What is Page Speed & How to Improve Website Loading Speed


What is page speed?

Page speed is becoming increasingly more important for website’s. Page speed is defined as the time that it takes for a page to load and fully show the content on a particular page. It is often considered the same as “site speed”, however site speed is a slightly different metric, which is the page speed for a selection of page views on a website.

Why is site speed important for SEO?

A faster page speed is believed to correlate with better rankings in the search engines and also helps improve conversions. Google has mentioned before that page speed is a ranking signal that it uses in its algorithm, when deciding where to rank a page. A slow page speed has a negative impact on the amount of pages that search engines are able to crawl, which could mean fewer pages are indexed.

The company Singlehop reveal in their infographic below that a quarter of visitors will abandon a page in less than 4 seconds if it doesn’t load quickly. A page that is slow to load is not user friendly and could mean a loss in potential visitors and sales. Pages that are slow to load usually have a high bounce rate and the average time that people are spending on the website is usually low.

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4 Tools to assess page speed

  1. Google Page Speed Test


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This tool is simple to use, just add the URL, click analyse and you’ll get a result marked out of 100 for performance on both a mobile and desktop platform. Google gives you recommendations on what you should fix and also gives a ‘User experience’ result scored out of 100. What is a good pagespeed score? Well from experience it can vary depending on several factors and all metrics like this shouldn’t be taken as gospel. However, anything below 50/100 should start ringing alarm bells. 

2) Pingdom Website Speed Test


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Pingdom is a handy tool that tool that analyses the load speed of websites and shows you how to improve it. Whilst Google don’t give an exact recommended page load time, John Mueller did mention that:

“We’re seeing an extremely high response-time for requests made to your site (at times, over 2 seconds to fetch a single URL). This has resulted in us severely limiting the number of URLs we’ll crawl from your site.”

3) On WordPress you can add a Google Analytics Plugin by Yoast which will enable you to get an idea of how long your pages are taking to load.


4) For those on a Drupal content management system, you can install ‘speedy’ which can help speed up your website.


Best Practices to make improve Google page speed ranking

Image Optimisation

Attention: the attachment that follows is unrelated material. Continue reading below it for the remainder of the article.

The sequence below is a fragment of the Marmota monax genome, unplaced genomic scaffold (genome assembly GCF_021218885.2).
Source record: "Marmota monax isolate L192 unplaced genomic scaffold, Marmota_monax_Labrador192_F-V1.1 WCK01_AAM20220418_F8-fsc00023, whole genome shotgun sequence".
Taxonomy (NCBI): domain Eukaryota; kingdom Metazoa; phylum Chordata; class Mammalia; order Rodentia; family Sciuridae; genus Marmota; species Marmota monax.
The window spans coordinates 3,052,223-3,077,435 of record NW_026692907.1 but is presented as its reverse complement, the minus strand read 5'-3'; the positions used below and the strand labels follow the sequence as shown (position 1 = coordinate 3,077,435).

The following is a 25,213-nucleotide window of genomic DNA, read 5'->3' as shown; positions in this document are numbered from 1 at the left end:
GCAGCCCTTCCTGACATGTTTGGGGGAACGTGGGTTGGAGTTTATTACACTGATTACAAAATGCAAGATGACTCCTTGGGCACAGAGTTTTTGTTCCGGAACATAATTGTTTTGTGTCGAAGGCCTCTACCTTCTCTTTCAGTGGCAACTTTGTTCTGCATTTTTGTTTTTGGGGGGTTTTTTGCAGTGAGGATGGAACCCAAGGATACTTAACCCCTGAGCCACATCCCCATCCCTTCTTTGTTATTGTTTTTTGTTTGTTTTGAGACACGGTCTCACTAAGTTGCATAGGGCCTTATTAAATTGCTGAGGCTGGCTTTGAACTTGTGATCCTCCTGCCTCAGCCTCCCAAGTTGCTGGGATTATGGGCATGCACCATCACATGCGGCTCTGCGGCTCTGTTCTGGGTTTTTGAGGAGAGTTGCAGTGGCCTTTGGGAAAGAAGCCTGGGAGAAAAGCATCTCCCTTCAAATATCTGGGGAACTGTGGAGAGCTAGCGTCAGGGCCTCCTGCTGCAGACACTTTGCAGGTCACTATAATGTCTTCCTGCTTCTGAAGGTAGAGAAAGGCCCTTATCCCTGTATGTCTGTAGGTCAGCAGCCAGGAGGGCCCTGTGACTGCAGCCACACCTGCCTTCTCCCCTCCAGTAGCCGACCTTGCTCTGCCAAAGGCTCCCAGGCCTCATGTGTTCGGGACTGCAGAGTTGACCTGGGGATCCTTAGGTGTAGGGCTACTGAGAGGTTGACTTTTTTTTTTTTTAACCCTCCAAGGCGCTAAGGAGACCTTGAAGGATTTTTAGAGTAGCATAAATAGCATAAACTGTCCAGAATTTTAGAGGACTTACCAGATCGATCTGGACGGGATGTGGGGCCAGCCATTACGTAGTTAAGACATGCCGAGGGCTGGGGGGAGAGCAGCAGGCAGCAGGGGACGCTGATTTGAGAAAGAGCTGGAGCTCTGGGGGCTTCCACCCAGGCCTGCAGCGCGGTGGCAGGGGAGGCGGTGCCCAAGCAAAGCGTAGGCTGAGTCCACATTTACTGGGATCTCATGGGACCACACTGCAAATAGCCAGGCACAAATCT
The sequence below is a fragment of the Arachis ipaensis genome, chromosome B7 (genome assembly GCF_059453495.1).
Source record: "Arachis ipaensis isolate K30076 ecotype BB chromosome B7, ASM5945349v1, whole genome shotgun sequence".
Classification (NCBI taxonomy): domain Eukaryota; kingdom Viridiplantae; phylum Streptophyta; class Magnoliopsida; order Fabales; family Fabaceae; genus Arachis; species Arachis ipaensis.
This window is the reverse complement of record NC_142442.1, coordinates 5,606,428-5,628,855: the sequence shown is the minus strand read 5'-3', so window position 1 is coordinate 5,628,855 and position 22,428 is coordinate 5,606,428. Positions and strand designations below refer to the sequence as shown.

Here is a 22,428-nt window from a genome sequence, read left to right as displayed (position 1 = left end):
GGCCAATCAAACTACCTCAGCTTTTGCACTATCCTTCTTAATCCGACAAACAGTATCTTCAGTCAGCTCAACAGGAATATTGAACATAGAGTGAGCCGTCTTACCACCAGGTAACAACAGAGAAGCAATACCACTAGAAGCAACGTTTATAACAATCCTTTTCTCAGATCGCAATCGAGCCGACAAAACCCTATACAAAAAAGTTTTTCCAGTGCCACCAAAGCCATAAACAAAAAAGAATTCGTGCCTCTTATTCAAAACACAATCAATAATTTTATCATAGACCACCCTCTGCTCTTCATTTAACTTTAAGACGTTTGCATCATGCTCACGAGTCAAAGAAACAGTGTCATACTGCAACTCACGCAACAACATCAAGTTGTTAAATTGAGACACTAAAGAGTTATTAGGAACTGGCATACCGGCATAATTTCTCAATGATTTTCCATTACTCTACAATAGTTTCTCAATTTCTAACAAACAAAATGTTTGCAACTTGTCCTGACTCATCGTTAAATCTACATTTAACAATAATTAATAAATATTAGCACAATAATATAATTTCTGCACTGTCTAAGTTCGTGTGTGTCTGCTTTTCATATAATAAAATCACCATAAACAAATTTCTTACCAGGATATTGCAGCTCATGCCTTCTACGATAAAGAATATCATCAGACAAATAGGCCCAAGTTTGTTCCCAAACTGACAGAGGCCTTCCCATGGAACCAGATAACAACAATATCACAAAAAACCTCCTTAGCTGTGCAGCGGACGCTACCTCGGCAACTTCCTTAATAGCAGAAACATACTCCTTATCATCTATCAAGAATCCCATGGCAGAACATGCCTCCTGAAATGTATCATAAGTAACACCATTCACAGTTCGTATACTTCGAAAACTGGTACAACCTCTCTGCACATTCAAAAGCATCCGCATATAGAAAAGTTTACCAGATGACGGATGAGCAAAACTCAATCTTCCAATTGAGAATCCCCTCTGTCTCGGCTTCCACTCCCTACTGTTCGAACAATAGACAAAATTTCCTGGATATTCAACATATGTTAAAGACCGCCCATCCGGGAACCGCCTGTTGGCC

Images should be ideally PNG’s and no larger than is needed. Images should be compressed in Photoshop, where the quality of an image can still be retained. CSS sprites can be used, which create a template for images which are often used on a site like buttons. CSS sprites amalgamate all the images into one big image, which all load together meaning less HTTP requests and then reveal only the part you want to show. This means that visitors to the site aren’t waiting for lots of images to load.

File Compression

Files should be compressed using software such as Gzip. This will reduce the file size of HTML, CSS and JavaScript files.

Optimise Code

Look at removing code comments, formatting and code which isn’t used in CSS, Javascript and HTML files. This extra code could be making your website run slower.

Lower redirects

Assess if there are any unnecessary redirects, as every time a user redirects to a different page, they have to wait to be re-directed, which can slow down the page loading time.

Influence browser caching

Look at the length of time that you want information on your website to be cached by Google. A year is the recommended length of time to set an expiration date for your cache, unless your design is going to change quite often. The tool YSlow will show you if you have an expiration date already set.

Use a content distribution network

A content distribution network is a network of servers that stores content on a server close to a user’s location. This enables visitors to access your website much quicker.

Checklist of other factors to consider

  • Go Fully responsive
  • Have less widgets
  • Restructure content
  • Simple design
  • Use CSS for backgrounds instead of a decorative images
  • Use social icons that need little scripting
  • Search for a bespoke server solution for your business requirements.

Investing the time to consider the above factors and implement them into your website’s build and design, will benefit user experience and your search engine optimisation campaign. Just an improvement in a page loading a second quicker could lead to a 7% increase in conversions according to Singlehop’s infographic.

It’s worth bearing in mind that users expect websites to load just as fast on their mobiles as they do on a desktop or tablet. It’s worth checking your websites load times on a mobile, as a slow load time could mean you losing out on a potential visitor to your website, sale or enquiry.

This post was written by Ryan Lees

This post was written by Ryan Lees

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Plays a crucial role in supporting the account management team with their delivery and fulfilment. Great all rounder with an eye on account management next.

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